EGU General Assembly 2020
© Author(s) 2020. This work is distributed under
the Creative Commons Attribution 4.0 License.

The Evolution Process of Warm Season Intense Regional Rainfall Events in Yaan

Xuelin Hu1,2
Xuelin Hu
  • 1Institute of Atmospheric Physics, Chinese Academy of Sciences, Beijing, China (
  • 2University of Chinese Academy of Sciences, Beijing, China

Accurate simulation and prediction of intense precipitation events require better understanding of their physical mechanisms. This study uses Yaan—a place with regional maximum rainfall in central China—to investigate the cause and process of intense precipitation. Hourly rain gauge records and the new ERA5 reanalysis are used to characterize the evolution process of warm season intense regional rainfall events (RREs) in Yaan and its associated three-dimensional circulation. Results show that before the start of the Yaan intense RREs, moderate rainfall amount (frequency) appears northeast of the key region. The rainfall then moves southward in the following several hours along the eastern periphery of the Tibetan Plateau where it reaches peak. It then moves to and end up in the south and southeast Sichuan Basin. The progression of the RREs is found to be associated with a counter-clockwise rotation of anomalous surface winds associated with a developing mesoscale surface low-pressure center, which is further associated with the southeastward progression of a large-scale synoptic scale wave. The easterly phase of the winds in the counter-clockwise rotation causes upslope motion perpendicularly toward the terrain that leads to maximum rainfall. The findings illustrate how large-scale circulations, mesoscale systems, and specific topographic features interact to create the RREs evolution in Yaan.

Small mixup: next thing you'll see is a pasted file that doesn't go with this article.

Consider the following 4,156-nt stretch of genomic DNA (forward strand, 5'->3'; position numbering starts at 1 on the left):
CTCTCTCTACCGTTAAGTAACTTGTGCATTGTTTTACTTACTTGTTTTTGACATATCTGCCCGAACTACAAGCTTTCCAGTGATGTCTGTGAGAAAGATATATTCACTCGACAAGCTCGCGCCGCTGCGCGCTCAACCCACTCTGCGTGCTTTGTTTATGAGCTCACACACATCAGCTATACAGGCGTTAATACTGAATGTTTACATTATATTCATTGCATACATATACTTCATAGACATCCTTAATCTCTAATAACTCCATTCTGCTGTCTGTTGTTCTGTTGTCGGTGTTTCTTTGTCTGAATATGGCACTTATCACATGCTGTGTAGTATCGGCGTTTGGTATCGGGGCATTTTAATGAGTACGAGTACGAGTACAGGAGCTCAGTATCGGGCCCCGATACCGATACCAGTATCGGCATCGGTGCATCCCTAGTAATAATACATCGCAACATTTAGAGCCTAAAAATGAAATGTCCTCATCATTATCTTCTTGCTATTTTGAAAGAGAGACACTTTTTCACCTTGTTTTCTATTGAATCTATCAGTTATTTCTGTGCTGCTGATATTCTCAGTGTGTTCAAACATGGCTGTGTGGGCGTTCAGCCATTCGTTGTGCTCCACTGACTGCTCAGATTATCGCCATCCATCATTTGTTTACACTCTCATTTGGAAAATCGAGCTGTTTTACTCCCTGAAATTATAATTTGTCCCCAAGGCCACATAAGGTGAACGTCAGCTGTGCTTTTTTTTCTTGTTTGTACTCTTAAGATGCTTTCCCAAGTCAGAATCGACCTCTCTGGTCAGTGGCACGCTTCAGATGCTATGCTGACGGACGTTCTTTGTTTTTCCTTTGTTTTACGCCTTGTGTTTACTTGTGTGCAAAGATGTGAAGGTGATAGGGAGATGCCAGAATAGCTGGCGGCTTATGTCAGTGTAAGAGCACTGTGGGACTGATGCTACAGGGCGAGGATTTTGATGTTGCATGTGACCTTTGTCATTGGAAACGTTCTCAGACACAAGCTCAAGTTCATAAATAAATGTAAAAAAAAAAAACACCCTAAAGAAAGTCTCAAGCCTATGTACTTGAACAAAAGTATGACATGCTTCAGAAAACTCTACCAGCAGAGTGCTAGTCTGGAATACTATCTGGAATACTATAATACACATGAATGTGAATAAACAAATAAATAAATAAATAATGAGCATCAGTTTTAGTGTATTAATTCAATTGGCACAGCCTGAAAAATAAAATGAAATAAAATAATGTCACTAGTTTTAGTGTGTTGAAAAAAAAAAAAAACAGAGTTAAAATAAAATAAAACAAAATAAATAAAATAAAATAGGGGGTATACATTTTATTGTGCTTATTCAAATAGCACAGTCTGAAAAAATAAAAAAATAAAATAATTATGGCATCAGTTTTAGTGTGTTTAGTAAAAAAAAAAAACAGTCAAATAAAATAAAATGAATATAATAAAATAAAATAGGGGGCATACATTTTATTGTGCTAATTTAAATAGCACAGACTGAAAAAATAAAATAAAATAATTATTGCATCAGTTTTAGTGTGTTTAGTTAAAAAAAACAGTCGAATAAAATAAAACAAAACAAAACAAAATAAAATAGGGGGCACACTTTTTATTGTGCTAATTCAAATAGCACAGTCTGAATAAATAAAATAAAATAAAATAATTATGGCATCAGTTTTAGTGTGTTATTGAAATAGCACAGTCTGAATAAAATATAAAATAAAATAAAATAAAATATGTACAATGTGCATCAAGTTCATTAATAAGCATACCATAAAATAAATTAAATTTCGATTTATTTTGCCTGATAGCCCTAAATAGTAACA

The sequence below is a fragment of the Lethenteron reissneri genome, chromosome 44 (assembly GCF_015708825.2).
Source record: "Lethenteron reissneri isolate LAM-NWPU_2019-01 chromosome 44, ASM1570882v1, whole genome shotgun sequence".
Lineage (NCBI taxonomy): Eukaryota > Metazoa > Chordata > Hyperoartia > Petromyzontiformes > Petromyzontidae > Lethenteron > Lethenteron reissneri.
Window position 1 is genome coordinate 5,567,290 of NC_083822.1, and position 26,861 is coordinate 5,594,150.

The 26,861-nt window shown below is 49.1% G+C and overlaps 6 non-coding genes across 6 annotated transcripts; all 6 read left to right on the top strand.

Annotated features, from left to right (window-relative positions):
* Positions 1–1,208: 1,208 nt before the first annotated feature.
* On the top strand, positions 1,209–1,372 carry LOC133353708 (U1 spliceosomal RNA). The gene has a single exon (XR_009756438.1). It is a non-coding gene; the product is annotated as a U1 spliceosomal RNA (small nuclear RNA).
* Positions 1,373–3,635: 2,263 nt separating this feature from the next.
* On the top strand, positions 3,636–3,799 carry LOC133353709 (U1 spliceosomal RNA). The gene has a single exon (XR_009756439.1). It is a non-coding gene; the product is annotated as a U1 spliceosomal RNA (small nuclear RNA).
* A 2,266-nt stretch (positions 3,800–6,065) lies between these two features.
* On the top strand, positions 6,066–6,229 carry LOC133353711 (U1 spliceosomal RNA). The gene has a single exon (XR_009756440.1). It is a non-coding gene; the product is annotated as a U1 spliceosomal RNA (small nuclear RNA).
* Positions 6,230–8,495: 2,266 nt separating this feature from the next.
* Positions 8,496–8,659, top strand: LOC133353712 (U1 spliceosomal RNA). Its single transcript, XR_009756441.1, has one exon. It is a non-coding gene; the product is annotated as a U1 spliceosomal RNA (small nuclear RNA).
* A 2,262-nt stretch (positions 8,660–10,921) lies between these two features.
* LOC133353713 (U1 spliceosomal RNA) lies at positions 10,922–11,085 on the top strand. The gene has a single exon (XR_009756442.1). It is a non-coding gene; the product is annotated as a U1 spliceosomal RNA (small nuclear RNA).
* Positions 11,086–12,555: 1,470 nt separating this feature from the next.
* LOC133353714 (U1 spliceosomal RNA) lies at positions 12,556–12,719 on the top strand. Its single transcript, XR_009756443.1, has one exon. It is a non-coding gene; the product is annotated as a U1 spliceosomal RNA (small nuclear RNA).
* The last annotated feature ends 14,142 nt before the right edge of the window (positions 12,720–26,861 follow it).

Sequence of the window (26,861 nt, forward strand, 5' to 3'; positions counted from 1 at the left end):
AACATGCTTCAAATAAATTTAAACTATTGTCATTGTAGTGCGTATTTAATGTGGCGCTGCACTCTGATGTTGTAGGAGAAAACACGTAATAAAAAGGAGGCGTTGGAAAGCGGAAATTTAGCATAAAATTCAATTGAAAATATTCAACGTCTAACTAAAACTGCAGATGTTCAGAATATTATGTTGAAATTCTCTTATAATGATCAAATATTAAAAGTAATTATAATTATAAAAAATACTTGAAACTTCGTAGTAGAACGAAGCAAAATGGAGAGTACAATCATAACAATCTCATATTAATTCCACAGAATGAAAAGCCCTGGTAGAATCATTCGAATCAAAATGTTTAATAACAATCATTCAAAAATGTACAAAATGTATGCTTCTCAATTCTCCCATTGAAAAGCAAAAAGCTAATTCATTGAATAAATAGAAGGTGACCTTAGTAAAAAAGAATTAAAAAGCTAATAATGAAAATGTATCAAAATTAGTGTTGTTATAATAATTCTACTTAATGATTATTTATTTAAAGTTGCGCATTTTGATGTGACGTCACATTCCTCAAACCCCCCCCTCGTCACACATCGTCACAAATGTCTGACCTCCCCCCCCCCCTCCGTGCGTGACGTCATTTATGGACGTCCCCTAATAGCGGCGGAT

How to cite: Hu, X.: The Evolution Process of Warm Season Intense Regional Rainfall Events in Yaan, EGU General Assembly 2020, Online, 4–8 May 2020, EGU2020-1349,, 2019

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